Blood strawberries from Nea Manolada, Greece

by , under Enrique

As Europe’s far right raises its head, the more violent things become. Some 30 migrant workers were injured in a shooting on a strawberry farm in Nea Manolada, Greece, after requesting salaries that had not been paid. Thanks to @ritorikaxalikia for the heads-up and the poster below. 

Writes the BBC:  “The Council of Europe – the main European human rights watchdog – issued a report this week detailing abuse against migrants in Greece. The report warned of a growing wave of racist violence, stating that “democracy is at risk”. It highlighted the role of the neo-Nazi Golden Dawn party.”

Kuvankaappaus 2013-4-26 kello 13.17.03

 

 

 

 

 

  1. PS voter

    I don’t know that well the circumstances during the shooting, but of course I condemn it, unless it has been justified self defence. I hope that the shooting gets thoroughly examined and guilty persons properly punished.

    I hope that we will never see as bad situation and tensions that are now at Greece. And I don’t think the situation will ever get as bad in Finland. However, if Finland had as huge flow of illegal immigrants and at the same time economic collapse and mass unemployment as Greece has, I cannot be sure how bad the situation would get. However, I am pretty sure that there would be more tensions than now. Of course, even during times like that, shooting of workers/immigrants/anybody is not acceptable.

    I think the best way to avoid that kind of development is to take care of Finnish economy, stop supporting current unsustainable currency union, stop giving development aid which with loaned money and by keeping the amount of new immigrants at levels that is sustainable. It is not good for immigrants, nor Finns that we let in so many new immigrants that we cannot properly take care of them.

    • Mark

      PS voter

      unless it has been justified self defence.

      ?? You mean it’s quite normal for people to be kept on a farm working and not be paid for one year and for the foreman to carry guns for ‘self-defence’ and then to shoot at these workers if they dare to demand their salaries? I think you should give some serious consideration to that comment of yours!

      I think the best way to avoid that kind of development is to take care of Finnish economy, stop supporting current unsustainable currency union, stop giving development aid which with loaned money and by keeping the amount of new immigrants at levels that is sustainable. It is not good for immigrants, nor Finns that we let in so many new immigrants that we cannot properly take care of them.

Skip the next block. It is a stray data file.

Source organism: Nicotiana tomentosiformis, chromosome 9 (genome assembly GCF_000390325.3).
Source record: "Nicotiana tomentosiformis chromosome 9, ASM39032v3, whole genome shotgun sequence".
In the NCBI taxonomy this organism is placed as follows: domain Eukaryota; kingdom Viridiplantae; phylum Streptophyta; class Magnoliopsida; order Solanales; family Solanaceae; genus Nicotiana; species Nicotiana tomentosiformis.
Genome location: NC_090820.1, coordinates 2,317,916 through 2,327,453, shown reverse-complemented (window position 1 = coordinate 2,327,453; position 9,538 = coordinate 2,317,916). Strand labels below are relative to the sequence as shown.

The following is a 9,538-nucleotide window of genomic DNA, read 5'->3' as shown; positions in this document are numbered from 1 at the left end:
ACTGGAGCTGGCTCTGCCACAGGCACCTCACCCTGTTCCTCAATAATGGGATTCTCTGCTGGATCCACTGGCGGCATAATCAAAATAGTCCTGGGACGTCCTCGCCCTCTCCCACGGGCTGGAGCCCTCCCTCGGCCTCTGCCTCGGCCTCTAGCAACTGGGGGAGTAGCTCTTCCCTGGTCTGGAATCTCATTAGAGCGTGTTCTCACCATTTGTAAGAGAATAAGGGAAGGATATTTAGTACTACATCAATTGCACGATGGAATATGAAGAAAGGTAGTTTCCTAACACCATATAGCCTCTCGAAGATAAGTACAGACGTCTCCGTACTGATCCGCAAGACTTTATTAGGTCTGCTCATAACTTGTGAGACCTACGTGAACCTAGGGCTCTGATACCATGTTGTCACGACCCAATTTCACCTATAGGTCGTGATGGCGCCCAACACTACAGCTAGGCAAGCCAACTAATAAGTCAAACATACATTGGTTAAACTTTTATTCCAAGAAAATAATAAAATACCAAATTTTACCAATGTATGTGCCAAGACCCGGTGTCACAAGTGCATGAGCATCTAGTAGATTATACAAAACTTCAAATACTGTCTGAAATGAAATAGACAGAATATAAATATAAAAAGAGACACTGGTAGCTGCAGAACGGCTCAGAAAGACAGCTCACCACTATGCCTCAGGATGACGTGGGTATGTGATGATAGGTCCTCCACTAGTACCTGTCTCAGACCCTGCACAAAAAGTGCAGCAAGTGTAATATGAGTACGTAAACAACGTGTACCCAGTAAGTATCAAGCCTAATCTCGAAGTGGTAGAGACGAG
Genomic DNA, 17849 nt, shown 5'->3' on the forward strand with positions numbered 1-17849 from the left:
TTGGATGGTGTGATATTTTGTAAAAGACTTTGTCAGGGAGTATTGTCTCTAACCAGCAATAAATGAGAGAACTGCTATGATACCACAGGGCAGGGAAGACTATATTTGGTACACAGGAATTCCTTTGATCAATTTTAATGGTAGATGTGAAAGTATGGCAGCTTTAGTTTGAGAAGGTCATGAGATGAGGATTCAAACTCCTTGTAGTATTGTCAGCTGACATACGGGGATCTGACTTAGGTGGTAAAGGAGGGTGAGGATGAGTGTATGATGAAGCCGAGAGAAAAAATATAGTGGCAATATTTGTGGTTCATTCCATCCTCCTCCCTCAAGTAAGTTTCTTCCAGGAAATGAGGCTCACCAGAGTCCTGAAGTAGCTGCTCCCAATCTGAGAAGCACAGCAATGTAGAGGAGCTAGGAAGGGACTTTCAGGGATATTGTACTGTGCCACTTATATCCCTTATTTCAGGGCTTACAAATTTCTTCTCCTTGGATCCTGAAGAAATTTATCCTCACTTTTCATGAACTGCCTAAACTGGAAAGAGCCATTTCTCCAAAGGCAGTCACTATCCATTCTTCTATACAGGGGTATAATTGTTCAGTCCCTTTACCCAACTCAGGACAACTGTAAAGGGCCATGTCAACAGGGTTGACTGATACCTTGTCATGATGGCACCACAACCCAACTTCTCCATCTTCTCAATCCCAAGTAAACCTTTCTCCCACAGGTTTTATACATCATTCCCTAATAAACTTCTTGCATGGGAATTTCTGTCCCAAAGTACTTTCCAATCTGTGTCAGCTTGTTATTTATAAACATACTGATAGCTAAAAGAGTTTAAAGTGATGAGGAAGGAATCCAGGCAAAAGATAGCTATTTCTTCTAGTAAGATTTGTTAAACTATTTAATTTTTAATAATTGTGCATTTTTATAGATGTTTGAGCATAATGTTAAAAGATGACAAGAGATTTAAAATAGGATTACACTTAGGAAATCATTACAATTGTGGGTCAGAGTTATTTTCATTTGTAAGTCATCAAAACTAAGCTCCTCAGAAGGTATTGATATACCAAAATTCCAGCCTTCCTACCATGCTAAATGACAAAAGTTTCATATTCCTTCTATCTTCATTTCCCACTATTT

Withdrawal from the currency union would be a disaster for Finland. Other EU countries would not allow Finland to adopt an ‘a la carte’ approach to European trade and treaty obligations, picking the bits that are beneficial and failing on obligations that involve costs. The legal ramifications would be massive and complicated, and you’d have to pay lawyers a fortune to extricate Finland from the mess of re-denominated contracts. Even after that, there would be no willingness to allow Finland to benefit from EEA-EFTA accession, and the likelihood is that Finland would be treated as a third non-European country in this respect (i.e. paying tariffs), making trade with European partners particularly difficult and more expensive for Finns. If Finland wanted to devalue its ‘new’ currency to improve exports (mostly to Germany and Sweden and Russia) that would make goods coming into Finland (€41 billion) from the EU and elsewhere also more expensive too, such as the raw materials and electrical components that form the bulk of it’s €45 billion export trade, not to mention foodstuffs, petrol, cars, etc. Withdrawal itself would take at least two years and probably much longer for full ratification and that period would bring enormous uncertainty and probably a massive slowdown in international and internal investments. Finland would almost certainly immediately enter a recession that would last at least 4 years, by which time, the economic problems in Europe as a whole will almost certainly have abated, providing the uncertainty over Finland’s withrdawal didn’t in itself cause uncertainty for the EURO. The next problem would be the exit of multinational companies from Finland, which would further undermine growth and add to unemployment queues. Could Finland survive? Of course. And the potential is there to benefit, but that benefit would come after an extremely painful period and would rely on Finland expanding exports into developing countries like China and India. As Finland’s current import/export partners are mainly EU, Russia and US, that would require a completely different orientation for Finnish companies – success would not be guaranteed, especially as these countries are now growing extremely fast through internal investment and growth.